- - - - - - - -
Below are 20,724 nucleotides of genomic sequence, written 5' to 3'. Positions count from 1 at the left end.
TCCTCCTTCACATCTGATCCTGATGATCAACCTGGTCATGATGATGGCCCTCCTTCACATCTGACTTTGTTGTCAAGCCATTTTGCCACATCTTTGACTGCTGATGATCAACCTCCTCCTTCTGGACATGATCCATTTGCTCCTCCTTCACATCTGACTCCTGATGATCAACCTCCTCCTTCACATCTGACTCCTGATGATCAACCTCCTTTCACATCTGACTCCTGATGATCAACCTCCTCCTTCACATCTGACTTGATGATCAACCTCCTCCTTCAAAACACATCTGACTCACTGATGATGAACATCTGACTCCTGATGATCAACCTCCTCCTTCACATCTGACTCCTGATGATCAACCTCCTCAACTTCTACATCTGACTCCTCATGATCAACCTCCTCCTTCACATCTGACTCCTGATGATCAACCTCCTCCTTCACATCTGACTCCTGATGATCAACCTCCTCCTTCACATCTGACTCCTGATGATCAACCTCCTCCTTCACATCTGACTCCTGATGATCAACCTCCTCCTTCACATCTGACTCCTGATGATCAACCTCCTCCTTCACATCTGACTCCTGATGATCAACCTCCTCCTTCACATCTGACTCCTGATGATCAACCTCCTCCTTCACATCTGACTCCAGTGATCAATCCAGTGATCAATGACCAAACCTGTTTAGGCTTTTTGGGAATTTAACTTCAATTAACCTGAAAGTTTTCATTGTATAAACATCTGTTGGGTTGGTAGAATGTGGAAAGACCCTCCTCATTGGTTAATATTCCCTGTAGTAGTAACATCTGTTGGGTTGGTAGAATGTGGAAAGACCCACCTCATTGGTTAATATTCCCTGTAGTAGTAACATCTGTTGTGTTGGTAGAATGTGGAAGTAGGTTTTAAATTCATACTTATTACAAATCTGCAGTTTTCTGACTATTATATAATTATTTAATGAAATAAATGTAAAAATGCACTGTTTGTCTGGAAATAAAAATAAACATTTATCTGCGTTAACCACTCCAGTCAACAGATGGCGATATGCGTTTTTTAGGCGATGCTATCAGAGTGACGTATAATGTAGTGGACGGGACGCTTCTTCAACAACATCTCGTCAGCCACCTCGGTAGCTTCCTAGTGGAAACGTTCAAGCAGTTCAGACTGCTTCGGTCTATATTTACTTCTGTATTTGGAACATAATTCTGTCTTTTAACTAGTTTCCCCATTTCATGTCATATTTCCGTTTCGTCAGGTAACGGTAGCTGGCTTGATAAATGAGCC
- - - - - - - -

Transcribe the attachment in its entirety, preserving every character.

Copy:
Below are 20,724 nucleotides of genomic sequence, written 5' to 3'. Positions count from 1 at the left end.
TCCTCCTTCACATCTGATCCTGATGATCAACCTGGTCATGATGATGGCCCTCCTTCACATCTGACTTTGTTGTCAAGCCATTTTGCCACATCTTTGACTGCTGATGATCAACCTCCTCCTTCTGGACATGATCCATTTGCTCCTCCTTCACATCTGACTCCTGATGATCAACCTCCTCCTTCACATCTGACTCCTGATGATCAACCTCCTTTCACATCTGACTCCTGATGATCAACCTCCTCCTTCACATCTGACTTGATGATCAACCTCCTCCTTCAAAACACATCTGACTCACTGATGATGAACATCTGACTCCTGATGATCAACCTCCTCCTTCACATCTGACTCCTGATGATCAACCTCCTCAACTTCTACATCTGACTCCTCATGATCAACCTCCTCCTTCACATCTGACTCCTGATGATCAACCTCCTCCTTCACATCTGACTCCTGATGATCAACCTCCTCCTTCACATCTGACTCCTGATGATCAACCTCCTCCTTCACATCTGACTCCTGATGATCAACCTCCTCCTTCACATCTGACTCCTGATGATCAACCTCCTCCTTCACATCTGACTCCTGATGATCAACCTCCTCCTTCACATCTGACTCCTGATGATCAACCTCCTCCTTCACATCTGACTCCAGTGATCAATCCAGTGATCAATGACCAAACCTGTTTAGGCTTTTTGGGAATTTAACTTCAATTAACCTGAAAGTTTTCATTGTATAAACATCTGTTGGGTTGGTAGAATGTGGAAAGACCCTCCTCATTGGTTAATATTCCCTGTAGTAGTAACATCTGTTGGGTTGGTAGAATGTGGAAAGACCCACCTCATTGGTTAATATTCCCTGTAGTAGTAACATCTGTTGTGTTGGTAGAATGTGGAAGTAGGTTTTAAATTCATACTTATTACAAATCTGCAGTTTTCTGACTATTATATAATTATTTAATGAAATAAATGTAAAAATGCACTGTTTGTCTGGAAATAAAAATAAACATTTATCTGCGTTAACCACTCCAGTCAACAGATGGCGATATGCGTTTTTTAGGCGATGCTATCAGAGTGACGTATAATGTAGTGGACGGGACGCTTCTTCAACAACATCTCGTCAGCCACCTCGGTAGCTTCCTAGTGGAAACGTTCAAGCAGTTCAGACTGCTTCGGTCTATATTTACTTCTGTATTTGGAACATAATTCTGTCTTTTAACTAGTTTCCCCATTTCATGTCATATTTCCGTTTCGTCAGGTAACGGTAGCTGGCTTGATAAATGAGCC